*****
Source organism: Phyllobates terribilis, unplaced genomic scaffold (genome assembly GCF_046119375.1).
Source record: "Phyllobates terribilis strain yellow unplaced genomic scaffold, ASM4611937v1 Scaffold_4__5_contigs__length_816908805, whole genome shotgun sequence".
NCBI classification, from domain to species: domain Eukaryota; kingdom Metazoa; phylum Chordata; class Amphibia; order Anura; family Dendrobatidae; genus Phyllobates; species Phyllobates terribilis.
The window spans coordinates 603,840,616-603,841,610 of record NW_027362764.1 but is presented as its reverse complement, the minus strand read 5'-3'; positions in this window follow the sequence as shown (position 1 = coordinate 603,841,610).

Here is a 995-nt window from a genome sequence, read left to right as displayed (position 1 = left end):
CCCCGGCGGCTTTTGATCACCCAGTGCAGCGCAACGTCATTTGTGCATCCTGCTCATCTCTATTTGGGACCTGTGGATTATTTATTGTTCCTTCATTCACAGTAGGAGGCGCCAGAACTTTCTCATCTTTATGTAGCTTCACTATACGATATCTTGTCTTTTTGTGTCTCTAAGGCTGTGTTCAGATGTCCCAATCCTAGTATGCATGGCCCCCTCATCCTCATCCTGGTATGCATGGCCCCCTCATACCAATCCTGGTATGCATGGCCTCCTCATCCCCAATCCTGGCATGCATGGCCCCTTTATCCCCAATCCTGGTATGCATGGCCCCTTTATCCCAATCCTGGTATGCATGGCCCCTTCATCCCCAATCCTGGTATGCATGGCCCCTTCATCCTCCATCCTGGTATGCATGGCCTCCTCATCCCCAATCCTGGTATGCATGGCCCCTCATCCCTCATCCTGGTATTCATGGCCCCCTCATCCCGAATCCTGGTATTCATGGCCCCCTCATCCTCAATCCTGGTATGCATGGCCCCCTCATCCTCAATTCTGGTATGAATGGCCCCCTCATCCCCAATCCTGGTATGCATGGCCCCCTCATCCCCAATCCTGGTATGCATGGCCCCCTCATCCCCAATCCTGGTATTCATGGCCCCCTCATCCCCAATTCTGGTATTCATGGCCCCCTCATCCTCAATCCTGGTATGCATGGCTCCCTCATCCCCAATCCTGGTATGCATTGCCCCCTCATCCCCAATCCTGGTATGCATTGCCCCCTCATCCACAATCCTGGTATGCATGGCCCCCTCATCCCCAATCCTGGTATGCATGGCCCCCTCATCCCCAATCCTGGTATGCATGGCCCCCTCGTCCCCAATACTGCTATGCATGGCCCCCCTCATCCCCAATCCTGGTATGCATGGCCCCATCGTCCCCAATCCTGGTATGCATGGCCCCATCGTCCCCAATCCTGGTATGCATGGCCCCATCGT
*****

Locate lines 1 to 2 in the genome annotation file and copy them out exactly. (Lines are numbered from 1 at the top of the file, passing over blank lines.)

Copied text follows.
Source organism: Phyllobates terribilis, unplaced genomic scaffold (genome assembly GCF_046119375.1).
Source record: "Phyllobates terribilis strain yellow unplaced genomic scaffold, ASM4611937v1 Scaffold_4__5_contigs__length_816908805, whole genome shotgun sequence".